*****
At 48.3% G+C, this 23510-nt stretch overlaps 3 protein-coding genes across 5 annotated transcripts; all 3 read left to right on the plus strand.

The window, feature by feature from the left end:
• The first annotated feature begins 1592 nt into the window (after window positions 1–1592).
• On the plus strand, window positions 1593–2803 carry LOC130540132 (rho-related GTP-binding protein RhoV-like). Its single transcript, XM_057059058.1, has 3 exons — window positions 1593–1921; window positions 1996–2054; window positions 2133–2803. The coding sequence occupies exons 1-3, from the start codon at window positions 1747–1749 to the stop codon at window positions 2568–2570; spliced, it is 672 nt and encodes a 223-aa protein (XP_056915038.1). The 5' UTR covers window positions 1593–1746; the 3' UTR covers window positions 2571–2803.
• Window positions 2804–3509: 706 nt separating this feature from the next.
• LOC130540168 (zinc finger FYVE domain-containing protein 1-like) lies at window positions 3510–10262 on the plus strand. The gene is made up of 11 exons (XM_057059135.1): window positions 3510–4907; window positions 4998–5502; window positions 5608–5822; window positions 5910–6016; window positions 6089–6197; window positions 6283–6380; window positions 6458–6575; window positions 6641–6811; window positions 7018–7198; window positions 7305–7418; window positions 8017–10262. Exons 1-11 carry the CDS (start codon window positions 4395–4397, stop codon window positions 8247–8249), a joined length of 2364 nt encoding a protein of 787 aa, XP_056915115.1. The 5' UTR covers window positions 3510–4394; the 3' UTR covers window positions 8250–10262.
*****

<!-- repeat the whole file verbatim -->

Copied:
At 48.3% G+C, this 23510-nt stretch overlaps 3 protein-coding genes across 5 annotated transcripts; all 3 read left to right on the plus strand.

The window, feature by feature from the left end:
• The first annotated feature begins 1592 nt into the window (after window positions 1–1592).
• On the plus strand, window positions 1593–2803 carry LOC130540132 (rho-related GTP-binding protein RhoV-like). Its single transcript, XM_057059058.1, has 3 exons — window positions 1593–1921; window positions 1996–2054; window positions 2133–2803. The coding sequence occupies exons 1-3, from the start codon at window positions 1747–1749 to the stop codon at window positions 2568–2570; spliced, it is 672 nt and encodes a 223-aa protein (XP_056915038.1). The 5' UTR covers window positions 1593–1746; the 3' UTR covers window positions 2571–2803.
• Window positions 2804–3509: 706 nt separating this feature from the next.
• LOC130540168 (zinc finger FYVE domain-containing protein 1-like) lies at window positions 3510–10262 on the plus strand. The gene is made up of 11 exons (XM_057059135.1): window positions 3510–4907; window positions 4998–5502; window positions 5608–5822; window positions 5910–6016; window positions 6089–6197; window positions 6283–6380; window positions 6458–6575; window positions 6641–6811; window positions 7018–7198; window positions 7305–7418; window positions 8017–10262. Exons 1-11 carry the CDS (start codon window positions 4395–4397, stop codon window positions 8247–8249), a joined length of 2364 nt encoding a protein of 787 aa, XP_056915115.1. The 5' UTR covers window positions 3510–4394; the 3' UTR covers window positions 8250–10262.